That may seem obvious but it took me a long time to realize it. Even after that early experience with Troy and Shawn I still clung to the racism-as-smallpox view. If you had asked me, although no one did and I didn’t ever bring it up, I would have said that since we were the same age and lived in the same neighborhood there wasn’t that much difference in our experiences. It wouldn’t have occurred to me that there are differences in our backgrounds and family histories that shape how we see the world. There was a portrait of a relative of mine who fought for the Confederate side in the U.S. Civil War that hung in my grandparents’ house. He wasn’t a slave owner but defended the right of others to keep slaves. For a long time I didn’t think about it, although now I think of it as a part of my heritage I’m not proud of. I don’t know how Shawn would think about it but his perspective might be very different.

It’s been a long time since Shawn and I knew each other and the conclusions I’ve come to here have been the result of talking and, more importantly, listening to other people. I don’t know if my views would be any different if I hadn’t known Shawn, but I still think of them as having started with him, having started with us being friends.

 

Behind The Scenes.

I’ll draw the curtain:

My lord’s almost so far transported that

He’ll think anon it lives.

The Winter’s Tale, Act V, sc.3

Every summer the Nashville Shakespeare Festival puts on at least one play in Centennial Park. This summer they’re being especially ambitious with two plays: Antony & Cleopatra and The Winter’s Tale. Really they’re being extremely ambitious by putting on The Winter’s Tale in Nashville in the summer, although part of the play does take place in the summer, but that’s another—no, wait, it is the story. Never mind.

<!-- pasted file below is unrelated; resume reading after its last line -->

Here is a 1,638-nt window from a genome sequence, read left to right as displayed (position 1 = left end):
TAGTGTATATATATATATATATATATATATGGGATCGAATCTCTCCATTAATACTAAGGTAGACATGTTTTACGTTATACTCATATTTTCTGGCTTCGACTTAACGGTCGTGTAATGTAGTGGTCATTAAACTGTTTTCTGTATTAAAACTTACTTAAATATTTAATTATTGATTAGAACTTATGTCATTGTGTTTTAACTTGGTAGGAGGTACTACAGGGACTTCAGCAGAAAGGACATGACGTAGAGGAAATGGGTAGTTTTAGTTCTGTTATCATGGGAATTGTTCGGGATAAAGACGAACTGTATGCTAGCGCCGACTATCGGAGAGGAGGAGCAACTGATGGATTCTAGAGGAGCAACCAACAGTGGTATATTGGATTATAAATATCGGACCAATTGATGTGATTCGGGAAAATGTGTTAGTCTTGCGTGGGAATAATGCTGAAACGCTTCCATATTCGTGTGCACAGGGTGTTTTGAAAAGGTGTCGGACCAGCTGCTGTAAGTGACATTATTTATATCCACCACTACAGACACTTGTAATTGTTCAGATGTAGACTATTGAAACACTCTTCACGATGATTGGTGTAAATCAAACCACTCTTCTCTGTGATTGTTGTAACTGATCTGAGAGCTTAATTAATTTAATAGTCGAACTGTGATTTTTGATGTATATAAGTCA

The funny thing to me is I read both of these plays in a college Shakespeare class under the tutelage of a professor who pointed out that they’re two of The Bard’s least-produced plays. Productions of Romeo & Juliet or Twelfth Night are like episodes of M*A*S*H—always on somewhere, and obviously the NSF, which put on its first play in the park in 1988, has decided there are only so many times they can do The Comedy of Errors (3), Much Ado About Nothing (3), A Midsummer Night’s Dream (3), The Taming Of The Shrew (2), or The Merry Wives of Windsor (2).

And they’ve done The Winter’s Tale before, in 2005, which makes me think the the rerun is a little early since the play itself covers a span of sixteen years.

While the plays themselves are always great I also like to go and look behind the scenes. I didn’t interrupt but I did catch some of the cast at work.